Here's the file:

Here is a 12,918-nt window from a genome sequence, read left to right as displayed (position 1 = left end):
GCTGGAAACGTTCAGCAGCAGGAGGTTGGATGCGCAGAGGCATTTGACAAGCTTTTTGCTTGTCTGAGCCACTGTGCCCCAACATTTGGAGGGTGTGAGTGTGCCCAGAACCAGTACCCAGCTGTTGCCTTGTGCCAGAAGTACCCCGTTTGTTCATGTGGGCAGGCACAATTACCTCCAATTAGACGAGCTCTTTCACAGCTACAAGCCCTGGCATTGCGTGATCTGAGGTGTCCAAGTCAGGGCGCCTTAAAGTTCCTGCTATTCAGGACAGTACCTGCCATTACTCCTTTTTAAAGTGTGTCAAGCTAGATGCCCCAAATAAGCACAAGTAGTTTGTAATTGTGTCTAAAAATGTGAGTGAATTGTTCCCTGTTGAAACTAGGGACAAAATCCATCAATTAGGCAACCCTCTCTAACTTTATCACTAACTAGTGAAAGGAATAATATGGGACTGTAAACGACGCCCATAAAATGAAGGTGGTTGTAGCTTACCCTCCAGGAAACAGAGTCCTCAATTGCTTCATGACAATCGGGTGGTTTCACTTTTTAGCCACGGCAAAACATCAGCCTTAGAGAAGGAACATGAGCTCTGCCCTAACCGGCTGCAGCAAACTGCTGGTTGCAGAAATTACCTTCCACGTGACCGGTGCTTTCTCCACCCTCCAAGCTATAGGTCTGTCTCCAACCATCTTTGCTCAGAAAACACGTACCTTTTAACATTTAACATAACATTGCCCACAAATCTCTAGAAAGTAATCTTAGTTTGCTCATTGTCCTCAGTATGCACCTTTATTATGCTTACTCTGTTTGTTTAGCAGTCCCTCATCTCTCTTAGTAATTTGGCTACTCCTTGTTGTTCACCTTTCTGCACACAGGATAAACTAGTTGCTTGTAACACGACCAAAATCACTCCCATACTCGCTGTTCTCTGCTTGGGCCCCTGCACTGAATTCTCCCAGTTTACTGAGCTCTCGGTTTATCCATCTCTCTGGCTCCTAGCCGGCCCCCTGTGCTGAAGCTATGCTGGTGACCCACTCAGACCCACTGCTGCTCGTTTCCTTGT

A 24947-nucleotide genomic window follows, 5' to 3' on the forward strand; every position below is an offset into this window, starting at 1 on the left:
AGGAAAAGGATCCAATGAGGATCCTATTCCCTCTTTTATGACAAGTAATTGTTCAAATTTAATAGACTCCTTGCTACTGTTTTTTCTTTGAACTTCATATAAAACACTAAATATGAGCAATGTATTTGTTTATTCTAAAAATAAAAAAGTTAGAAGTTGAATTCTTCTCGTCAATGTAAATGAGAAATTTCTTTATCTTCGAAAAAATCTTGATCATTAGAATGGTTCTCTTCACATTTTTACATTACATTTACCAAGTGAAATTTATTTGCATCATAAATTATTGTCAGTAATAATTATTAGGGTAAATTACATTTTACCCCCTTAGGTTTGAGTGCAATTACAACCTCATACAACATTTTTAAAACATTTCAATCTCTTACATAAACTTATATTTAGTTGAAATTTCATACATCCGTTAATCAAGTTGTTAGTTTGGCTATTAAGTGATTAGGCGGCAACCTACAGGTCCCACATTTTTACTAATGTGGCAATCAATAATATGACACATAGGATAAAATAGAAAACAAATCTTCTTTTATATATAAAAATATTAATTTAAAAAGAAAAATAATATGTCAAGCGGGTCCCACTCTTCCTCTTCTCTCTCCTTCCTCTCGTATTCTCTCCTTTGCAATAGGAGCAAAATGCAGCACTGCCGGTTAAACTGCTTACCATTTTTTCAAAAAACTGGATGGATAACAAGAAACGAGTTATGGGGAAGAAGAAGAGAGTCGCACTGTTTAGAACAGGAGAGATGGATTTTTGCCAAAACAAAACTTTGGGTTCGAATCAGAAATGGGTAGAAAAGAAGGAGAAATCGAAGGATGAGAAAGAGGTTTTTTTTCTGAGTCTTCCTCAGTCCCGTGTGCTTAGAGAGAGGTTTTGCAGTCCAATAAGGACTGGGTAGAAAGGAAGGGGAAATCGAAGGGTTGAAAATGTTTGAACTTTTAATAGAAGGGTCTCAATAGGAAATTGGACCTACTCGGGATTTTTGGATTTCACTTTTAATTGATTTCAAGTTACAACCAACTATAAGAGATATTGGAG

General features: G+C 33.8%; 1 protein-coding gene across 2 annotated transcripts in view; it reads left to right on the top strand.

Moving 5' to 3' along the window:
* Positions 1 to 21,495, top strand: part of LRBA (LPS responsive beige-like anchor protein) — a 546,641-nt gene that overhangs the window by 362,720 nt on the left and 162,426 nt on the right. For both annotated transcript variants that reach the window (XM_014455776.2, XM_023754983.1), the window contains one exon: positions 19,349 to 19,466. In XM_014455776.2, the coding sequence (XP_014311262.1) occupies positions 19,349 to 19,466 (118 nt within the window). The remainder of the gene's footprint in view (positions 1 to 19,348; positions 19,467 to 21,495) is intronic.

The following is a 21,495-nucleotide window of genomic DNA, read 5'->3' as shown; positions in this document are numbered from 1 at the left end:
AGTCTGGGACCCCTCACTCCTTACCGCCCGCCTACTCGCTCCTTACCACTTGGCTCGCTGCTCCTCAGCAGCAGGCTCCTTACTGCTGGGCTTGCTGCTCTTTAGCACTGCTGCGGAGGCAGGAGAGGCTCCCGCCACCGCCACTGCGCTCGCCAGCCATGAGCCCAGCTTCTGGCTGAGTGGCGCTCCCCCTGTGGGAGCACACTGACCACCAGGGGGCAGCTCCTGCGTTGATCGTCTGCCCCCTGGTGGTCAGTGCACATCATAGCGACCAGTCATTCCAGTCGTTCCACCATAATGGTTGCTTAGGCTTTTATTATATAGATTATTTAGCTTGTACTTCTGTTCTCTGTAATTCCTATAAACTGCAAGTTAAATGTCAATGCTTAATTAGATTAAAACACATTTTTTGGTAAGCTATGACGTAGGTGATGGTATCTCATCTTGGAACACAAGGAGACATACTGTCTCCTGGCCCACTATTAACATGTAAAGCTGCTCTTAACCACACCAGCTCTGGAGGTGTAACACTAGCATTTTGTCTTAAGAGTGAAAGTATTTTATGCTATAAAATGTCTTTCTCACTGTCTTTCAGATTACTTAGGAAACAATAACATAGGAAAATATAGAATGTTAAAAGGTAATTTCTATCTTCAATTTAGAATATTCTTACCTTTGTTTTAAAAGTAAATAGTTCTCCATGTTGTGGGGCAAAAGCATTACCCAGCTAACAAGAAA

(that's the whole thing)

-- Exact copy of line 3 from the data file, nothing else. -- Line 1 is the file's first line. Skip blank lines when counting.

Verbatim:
A 24947-nucleotide genomic window follows, 5' to 3' on the forward strand; every position below is an offset into this window, starting at 1 on the left: